Audubon Society of Rhode Island

Photo Courtesy of Peter Green

In Bristol this weekend, live owls, hawks, and other birds of prey will take center stage at the Audubon Society’s Environmental Education Center. The annual event Raptor Weekend will also feature photographs by a local bird photographer.

Courtesy of Peter Green / Audubon Society of Rhode Island

On Thursday morning three peregrine falcon chicks were banded atop the Bank of America building in downtown Providence.

Jeff Hall, senior director of advancement at the Audubon Society of Rhode Island (ASRI), was there to assist. He said falcons have been nesting at the Superman Building for 15 years now, making this a yearly spring ritual.

Ed Hughes / Audubon Society of Rhode Island

The Audubon Society of Rhode Island is leading free daily birds walks this month, during the height of spring migration, all over the state from North Smithfield to Coventry to South Kingstown.

At this time of year, male birds are sporting bright colored plumage to attract mates. Jeffrey Hall, the organization’s senior director of advancement, points out that trees aren’t lush with leaves yet. 

Ambar Espinoza / RIPR

The female falcon that nested atop the Superman building last year is back this spring. The falcon laid her first egg less than a week ago, according to Jeff Hall, senior director of advancement for the Audubon Society of Rhode Island.

Through the organization’s Peregrine webcam, bird enthusiasts are observing the falcon and her male partner taking turns at the nest. Hall said the falcon will sit on her eggs constantly until all her eggs are laid.

“So all the eggs will then mature, if you would, at the same time,” said Hall. “so they’ll all hatch around the same time.”

Ed Hughes / Courtesy of Audubon Society of Rhode Island

Bald eagles aren’t the only bird of prey thriving in Rhode Island. Ospreys are also making a comeback.

The population of ospreys substantially declined from the use of the pesticide DDT after World War II. Rhode Island initiated an osprey monitoring program in 1977 to document the fish-eating raptor’s recovery and breeding success.

Heidi Piccerelli / Courtesy of Audubon Society of Rhode Island

Birders are spotting bald eagles in Rhode Island in greater numbers than ever before. As Rhode Island Public Radio’s environmental reporter Ambar Espinoza reports, this is a sign the bird of prey is rebounding in much of its former geographic range, which includes New England.

Peregrine Juvenile Falcons Recover From Hunting Crashes

Jul 2, 2014
Courtesy of Peter Green via Audubon Society of Rhode Island

Over the weekend, two of the falcons born atop the Superman building in May crashed into a building downtown while they were swooping, or practicing hunting.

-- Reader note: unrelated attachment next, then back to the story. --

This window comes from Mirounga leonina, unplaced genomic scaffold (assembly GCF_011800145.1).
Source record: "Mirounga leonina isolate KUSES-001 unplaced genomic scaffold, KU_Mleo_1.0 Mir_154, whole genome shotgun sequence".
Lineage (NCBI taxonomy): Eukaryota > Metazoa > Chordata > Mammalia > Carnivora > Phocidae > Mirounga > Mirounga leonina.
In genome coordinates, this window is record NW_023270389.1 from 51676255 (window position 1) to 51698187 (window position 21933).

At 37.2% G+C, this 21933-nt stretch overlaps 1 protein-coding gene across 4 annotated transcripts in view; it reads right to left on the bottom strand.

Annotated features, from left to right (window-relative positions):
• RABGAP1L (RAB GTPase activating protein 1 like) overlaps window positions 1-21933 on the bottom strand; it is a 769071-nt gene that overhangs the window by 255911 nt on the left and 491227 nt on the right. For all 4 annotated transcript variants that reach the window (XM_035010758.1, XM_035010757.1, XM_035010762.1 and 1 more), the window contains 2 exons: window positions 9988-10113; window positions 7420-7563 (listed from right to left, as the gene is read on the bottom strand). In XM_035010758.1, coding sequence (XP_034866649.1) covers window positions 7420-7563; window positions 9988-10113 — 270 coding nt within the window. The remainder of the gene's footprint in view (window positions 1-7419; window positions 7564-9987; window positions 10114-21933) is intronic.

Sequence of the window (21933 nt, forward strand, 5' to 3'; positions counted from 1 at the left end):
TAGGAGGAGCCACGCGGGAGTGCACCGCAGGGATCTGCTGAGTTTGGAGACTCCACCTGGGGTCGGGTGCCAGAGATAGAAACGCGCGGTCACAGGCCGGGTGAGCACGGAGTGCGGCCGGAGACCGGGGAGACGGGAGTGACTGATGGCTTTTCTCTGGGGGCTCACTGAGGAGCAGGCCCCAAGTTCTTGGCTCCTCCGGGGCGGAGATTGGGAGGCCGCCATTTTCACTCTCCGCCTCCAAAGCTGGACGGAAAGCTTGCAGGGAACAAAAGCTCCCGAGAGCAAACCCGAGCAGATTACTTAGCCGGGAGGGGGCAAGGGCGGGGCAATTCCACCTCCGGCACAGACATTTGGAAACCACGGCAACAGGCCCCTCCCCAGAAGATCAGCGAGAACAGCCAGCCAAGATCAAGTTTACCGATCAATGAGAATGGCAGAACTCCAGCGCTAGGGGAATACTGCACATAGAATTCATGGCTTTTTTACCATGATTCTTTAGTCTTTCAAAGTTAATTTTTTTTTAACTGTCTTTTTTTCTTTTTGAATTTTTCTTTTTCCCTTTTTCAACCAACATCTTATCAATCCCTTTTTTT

The Born to Be Wild Nature Center is rehabilitating the falcon that survived the crash.

Jeff Hall from the Audubon Society of Rhode Island is hopeful the injured juvenile falcon will make a full recovery. 

Photo Courtesy of Peter Green via Audubon Society of Rhode Island

Three baby peregrine falcons born atop Providence’s Superman building are now banded for tracking.

  There were four eggs, but only three chicks survived, all boys. And now they have bands on their legs that the U.S. Fish and Wildlife Service will keep a record of.

The Audubon Society of Rhode Island’s Jeff Hall said the banding took about a half hour, and the process started when licensed bander Joe Zbyrowski climbed a ladder to reach the chicks nesting in a special box.

Peter Green

A photographer living in downtown Providence has caught amazing photos of hawks, owls and falcons flying above the capital city. He discovered the wild birds by following the pigeons.

It all started when Peter Green moved into an apartment facing the Superman building. He loved to watch the pigeons fly outside his window, and one day he spotted a falcon munching the pigeons that had captured his attention.

The young injured bald eagle found Monday at Johnston’s Central Landfill is “standing bright and alert” today, according to Veterinarian Chi Chan at the Wildlife Rehabilitation Association of Rhode Island. The eagle was in poor condition yesterday. X-rays revealed that the snow-storm battered eagle had 3 buckshot pellets lodged in her leg, tail, and chest, and the clinic is still waiting for the results of lead-poisoning blood work. This is the first bald eagle brought to the clinic in 20 years.